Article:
Paulie D’s comment maybe close to the truth. Although, Mark Henderson’s answer may be the “Hollywood” reason. The armed forces only move and fight with water, food, and rest. A lack of one of the above can be just as detrimental if not more so than a lack of ammunition. Any opportunity to eat, rest, and use the latrine facilities before an operation should be taken. You never know when the next opportunity will be. Letting your brain or your body run out of fuel when it is most needed can be detrimental.
Before airborne operations, more than half the unit would be either napping or eating portions of MREs. Soldiers waiting to don their gear would make sure they emptied their bladders and bowels. And, those that had already donned their gear would be sleeping either rocked back on their parachutes or back to back (chute to chute). Once in the aircraft, the majority of the jumpers would close their eyes and proceed to sleep. The ten minute warning was our wake up call.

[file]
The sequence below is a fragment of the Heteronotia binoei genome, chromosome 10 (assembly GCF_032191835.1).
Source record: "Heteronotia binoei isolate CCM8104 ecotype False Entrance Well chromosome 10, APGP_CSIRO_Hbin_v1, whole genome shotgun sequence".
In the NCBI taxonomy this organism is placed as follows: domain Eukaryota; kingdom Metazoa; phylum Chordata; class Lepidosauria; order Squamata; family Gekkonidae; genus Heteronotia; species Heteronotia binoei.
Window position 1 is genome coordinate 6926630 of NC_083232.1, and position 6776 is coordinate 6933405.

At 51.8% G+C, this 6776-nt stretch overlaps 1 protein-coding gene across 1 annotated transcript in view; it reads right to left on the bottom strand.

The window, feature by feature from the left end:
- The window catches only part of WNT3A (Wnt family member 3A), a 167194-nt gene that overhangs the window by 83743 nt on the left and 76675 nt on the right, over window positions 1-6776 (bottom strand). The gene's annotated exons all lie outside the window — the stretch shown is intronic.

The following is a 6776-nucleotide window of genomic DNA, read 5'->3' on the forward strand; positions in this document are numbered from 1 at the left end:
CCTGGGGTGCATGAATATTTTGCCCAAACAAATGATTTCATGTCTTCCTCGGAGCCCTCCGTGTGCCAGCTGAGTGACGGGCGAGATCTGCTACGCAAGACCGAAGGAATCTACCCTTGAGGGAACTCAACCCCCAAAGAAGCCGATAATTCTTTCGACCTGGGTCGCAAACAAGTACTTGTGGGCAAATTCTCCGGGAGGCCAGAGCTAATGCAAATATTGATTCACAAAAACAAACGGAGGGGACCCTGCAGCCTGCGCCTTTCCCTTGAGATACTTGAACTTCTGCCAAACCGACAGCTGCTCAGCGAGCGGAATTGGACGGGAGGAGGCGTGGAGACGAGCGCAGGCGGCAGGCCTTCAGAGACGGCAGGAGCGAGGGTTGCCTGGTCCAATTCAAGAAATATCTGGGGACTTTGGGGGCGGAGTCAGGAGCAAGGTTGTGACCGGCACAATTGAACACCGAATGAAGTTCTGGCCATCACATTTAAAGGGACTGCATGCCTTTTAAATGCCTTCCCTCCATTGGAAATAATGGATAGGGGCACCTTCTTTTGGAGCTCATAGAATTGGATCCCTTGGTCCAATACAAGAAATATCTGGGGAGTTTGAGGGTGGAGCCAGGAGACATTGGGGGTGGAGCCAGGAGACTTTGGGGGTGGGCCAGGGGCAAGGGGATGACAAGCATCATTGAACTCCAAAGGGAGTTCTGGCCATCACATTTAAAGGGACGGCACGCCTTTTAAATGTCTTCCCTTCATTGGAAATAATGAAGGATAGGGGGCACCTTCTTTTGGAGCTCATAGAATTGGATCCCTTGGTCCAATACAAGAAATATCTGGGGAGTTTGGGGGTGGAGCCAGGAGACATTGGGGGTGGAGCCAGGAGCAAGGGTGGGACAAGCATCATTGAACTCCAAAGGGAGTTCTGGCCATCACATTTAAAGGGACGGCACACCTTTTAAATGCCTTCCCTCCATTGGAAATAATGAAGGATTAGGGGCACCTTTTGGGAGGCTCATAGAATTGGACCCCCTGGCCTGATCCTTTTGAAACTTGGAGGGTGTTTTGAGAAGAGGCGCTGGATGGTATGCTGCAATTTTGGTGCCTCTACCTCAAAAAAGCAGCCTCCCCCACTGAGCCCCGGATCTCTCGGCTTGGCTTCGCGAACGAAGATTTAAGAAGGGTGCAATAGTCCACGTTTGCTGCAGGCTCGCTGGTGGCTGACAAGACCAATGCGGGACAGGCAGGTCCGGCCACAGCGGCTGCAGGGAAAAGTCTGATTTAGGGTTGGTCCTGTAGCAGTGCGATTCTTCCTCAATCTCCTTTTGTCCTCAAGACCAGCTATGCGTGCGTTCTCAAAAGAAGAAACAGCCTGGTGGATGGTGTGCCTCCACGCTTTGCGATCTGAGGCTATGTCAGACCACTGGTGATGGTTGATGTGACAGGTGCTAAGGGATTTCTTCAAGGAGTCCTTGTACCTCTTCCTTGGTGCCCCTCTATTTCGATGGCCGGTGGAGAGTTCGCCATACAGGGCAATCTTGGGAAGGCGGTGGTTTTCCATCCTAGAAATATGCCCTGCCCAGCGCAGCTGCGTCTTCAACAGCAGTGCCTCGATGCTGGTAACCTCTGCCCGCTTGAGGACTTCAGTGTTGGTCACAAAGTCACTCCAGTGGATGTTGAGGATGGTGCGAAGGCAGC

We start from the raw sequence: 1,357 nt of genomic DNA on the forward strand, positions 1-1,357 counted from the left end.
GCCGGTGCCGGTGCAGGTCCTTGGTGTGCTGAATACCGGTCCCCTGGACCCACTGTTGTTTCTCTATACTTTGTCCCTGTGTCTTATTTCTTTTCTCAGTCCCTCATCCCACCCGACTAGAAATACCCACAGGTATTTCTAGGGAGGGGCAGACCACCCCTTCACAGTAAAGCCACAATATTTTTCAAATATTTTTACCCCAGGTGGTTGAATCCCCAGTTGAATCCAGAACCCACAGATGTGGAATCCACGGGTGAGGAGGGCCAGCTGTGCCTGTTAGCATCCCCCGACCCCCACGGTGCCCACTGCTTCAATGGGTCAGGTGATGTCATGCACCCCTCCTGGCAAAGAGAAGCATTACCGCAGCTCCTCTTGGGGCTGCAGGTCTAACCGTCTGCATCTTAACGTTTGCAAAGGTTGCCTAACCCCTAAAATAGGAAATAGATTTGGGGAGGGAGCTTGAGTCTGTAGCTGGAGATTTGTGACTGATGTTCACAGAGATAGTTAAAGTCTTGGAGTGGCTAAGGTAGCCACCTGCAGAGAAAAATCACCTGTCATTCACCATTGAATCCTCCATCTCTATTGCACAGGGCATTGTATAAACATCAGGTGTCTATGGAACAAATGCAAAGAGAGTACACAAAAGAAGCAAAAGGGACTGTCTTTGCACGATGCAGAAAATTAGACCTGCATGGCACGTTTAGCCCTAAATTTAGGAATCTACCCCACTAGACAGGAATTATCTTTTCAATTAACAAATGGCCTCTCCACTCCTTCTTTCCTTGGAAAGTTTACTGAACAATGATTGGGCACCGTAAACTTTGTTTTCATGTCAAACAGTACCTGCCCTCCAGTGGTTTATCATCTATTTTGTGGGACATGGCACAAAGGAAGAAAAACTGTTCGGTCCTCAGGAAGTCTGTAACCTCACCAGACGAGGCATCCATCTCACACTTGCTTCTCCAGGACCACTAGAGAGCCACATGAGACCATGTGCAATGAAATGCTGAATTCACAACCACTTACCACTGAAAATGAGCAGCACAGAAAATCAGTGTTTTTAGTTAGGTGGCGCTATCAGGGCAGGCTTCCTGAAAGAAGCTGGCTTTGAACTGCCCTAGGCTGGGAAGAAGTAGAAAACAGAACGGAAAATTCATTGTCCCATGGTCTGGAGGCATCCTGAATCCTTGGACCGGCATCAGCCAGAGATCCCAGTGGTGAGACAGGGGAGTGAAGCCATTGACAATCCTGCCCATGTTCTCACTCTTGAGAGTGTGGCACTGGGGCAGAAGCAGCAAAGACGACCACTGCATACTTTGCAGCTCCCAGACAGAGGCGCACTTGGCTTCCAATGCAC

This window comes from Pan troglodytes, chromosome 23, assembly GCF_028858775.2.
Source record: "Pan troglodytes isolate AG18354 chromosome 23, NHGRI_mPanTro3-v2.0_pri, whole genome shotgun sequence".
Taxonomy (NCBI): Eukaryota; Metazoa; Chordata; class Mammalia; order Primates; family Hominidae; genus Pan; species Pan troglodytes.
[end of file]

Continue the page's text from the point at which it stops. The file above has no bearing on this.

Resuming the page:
To this day, if I am not the Pilot in Command, I fall asleep as soon as the engines start up. The drone is almost relaxing. On civilian AFF jumps, I sit as close to the pilot as possible so that he can tap me when we get to altitude.
If I am the Pilot in Command, I still make sure I hydrate, urinate, and have a light snack before I go out to the plane. And, I have a personal minimum number of hours of sleep in the previous 24 hours before flying.